Student Projects

Stippling Self Portraits

Author: Andrea Barrett

Grade: 8th

Subject: Art

Stipple portrait
Stipple portrait
Stipple portrait
Stipple portrait
Stipple portrait
Stipple portrait
Stipple portraits
Students drawing stipple portrait
Students drawing stipple portrait

The purpose of this project is to learn to shade using the stippling technique. Students will first practice this technique on an egg since it is shaped similar to a face.  The teacher will project the image of an egg on the wall screen for students to view. Students will then map out the areas of shadow with lines, then place a circle where they see the lightest area of reflection. They will learn to create the shading with dots only, known as the stippling technique. Where there is shadow, students make the dots closer together. As they reach the lightest area of reflection, they use less and less dots. Then, they will create an 8.5” x 11” thumbnail sketch of their own face using this stippling technique. They will trace a photograph of themselves, mapping out the highlights and shadows of their faces. They will use their favorite color Sharpie marker to create a monochromatic thumbnail sketch. Students will also practice using tints and shades to add depth to their work. Finally, students will use the opaque projector to trace their thumbnail sketch onto a piece of 3’ x 3’ butcher paper, following the same process as the thumbnail sketch to create their final piece. At the midpoint of the project, students will participate in a whole class critique so they have the opportunity to give and receive feedback. They will also use that time review vocabulary, reflect on their own progress, and gain valuable insight into how to improve their work. At the end of the project, students will participate in a final critique and reflection, and will be given one last opportunity to make any final revisions to their artwork.

 

 

The Stippling Self-Portrait project was the first of the semester with my 8th graders.  In the beginning, I was concerned with whether or not they retained skills from their time in my class in the 6th grade.  When we discussed concepts and completed practice sketches, I was pleasantly surprised at how much they remembered from being in my class two years earlier.  In the middle of the project we completed a class critique of 20 self-portraits.  All students participated in the critique using classroom vocabulary.  I was surprised at the thoughtful feedback my students provided, and the language and constructive criticism did not stop after the group critique.  I was pleased to observe my students continue to offer advice and confide in their peers for assistance with their work.  My favorite part of the Stippling Self-Project project was the final group critique.  I was able to hang 40 final portraits for the final critique.  Many students received amazing advice from their peers, although, the most challenging part of the project was getting students to actually take the advice of their classmates.  When the critique began many students felt their work was done.  I think this is why most students did not want to take the advice of their peers.  In order to convince students to take the advice, I met with several students individually to go over the critiques they received from the class.  Then I gave the students a choice to change their work or not.  Most students opted not to change their work.  This is something that I would like to build into the critiques in the future, so there will be more time and incentive for students to want to revise their artwork more.  Overall, I am incredibly pleased with how the final portraits came out.  This is a project I plan to do again in the future.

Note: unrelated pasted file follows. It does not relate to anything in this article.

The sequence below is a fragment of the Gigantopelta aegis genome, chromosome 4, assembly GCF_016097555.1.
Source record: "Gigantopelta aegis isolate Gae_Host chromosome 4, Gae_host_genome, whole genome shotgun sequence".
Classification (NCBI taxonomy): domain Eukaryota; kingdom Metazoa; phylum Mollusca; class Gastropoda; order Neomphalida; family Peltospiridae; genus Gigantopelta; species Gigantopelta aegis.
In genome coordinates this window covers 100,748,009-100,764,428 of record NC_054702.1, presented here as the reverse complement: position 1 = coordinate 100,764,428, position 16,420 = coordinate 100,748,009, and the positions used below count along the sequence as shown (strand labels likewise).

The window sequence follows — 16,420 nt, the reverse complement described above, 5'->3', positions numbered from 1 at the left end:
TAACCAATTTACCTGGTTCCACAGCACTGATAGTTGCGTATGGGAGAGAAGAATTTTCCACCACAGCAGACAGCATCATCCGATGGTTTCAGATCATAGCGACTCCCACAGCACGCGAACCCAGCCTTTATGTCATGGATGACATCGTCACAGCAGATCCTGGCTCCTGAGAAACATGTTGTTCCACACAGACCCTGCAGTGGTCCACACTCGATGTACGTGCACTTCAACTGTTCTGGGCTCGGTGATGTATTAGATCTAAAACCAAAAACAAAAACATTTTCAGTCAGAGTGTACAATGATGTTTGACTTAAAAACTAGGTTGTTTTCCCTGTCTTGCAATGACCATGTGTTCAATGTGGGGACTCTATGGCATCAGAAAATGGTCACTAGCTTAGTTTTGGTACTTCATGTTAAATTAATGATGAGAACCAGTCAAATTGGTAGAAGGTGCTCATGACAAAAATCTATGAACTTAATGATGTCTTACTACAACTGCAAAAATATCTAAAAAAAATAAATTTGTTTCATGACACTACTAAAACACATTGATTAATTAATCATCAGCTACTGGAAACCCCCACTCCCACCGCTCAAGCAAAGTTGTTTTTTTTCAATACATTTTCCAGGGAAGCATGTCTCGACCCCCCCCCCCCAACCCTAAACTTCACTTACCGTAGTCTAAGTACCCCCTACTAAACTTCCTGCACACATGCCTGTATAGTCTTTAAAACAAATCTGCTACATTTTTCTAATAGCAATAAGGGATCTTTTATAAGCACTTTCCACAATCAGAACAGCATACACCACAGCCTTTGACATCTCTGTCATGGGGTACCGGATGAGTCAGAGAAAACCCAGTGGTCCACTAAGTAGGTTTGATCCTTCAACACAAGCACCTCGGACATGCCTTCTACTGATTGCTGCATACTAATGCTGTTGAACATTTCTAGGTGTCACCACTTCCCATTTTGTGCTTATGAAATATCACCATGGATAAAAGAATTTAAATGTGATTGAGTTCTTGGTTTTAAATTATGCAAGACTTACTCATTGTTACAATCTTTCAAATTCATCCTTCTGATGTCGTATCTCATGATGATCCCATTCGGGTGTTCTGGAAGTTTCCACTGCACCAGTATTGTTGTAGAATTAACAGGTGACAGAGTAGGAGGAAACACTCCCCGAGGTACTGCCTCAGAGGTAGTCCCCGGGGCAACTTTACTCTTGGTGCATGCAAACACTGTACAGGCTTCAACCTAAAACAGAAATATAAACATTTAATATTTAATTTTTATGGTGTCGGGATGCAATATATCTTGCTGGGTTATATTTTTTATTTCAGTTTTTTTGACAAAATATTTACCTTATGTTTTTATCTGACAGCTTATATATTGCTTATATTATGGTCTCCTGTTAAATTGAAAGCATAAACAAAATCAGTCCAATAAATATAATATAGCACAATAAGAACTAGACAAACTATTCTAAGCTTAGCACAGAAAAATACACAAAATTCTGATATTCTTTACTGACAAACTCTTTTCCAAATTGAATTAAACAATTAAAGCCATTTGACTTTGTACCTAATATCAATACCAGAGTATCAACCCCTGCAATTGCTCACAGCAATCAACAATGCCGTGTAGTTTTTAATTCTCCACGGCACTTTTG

• Thumbnail Sketch (8.5” x 11”)
  • Self Portrait (3’ x 3’)

Students will know:

Specific vocabulary related to the project: Self-Portrait, Thumbnail Sketch, hue, tint, shade, monochromatic, pointillism, aesthetic
Students will understand:

  •  How artists use thumbnail sketches to develop the initial concept of a larger art piece
  • The importance of viewing their work from a distance of approximately 5 feet in order to see it as others will
  • How to determine highlights and shadows in an object or face
  • How to use the critique process to give and receive specific feedback
  • How to improve their work based on feedback from critiques

Students will be able to:

  • Map the highlights and shadows of their own faces
  • Use the stippling technique to create shading in a self-portrait
  • Create a 3’ x 3’ self portrait from a thumbnail sketch using an opaque projector
  • Evaluate a piece of art in a professional manner, using specific feedback
  • Elements of Art
  • Value
  • Form
  • Texture
  • The stippling technique

 

  • Photograph of student
  • Sharpies in various colors
  • 8.5” x 11” paper for thumbnail sketches
  • 3’ x 3’ butcher paper for large self-portraits
  • Opaque Projector
Activities
Suggested Time
The Egg: an introduction to the stippling technique
2 days
Creating the thumbnail sketch(es)
5 days
 Creating the final 3’ x 3’ work
10 days
 Total Project Time
3.5 weeks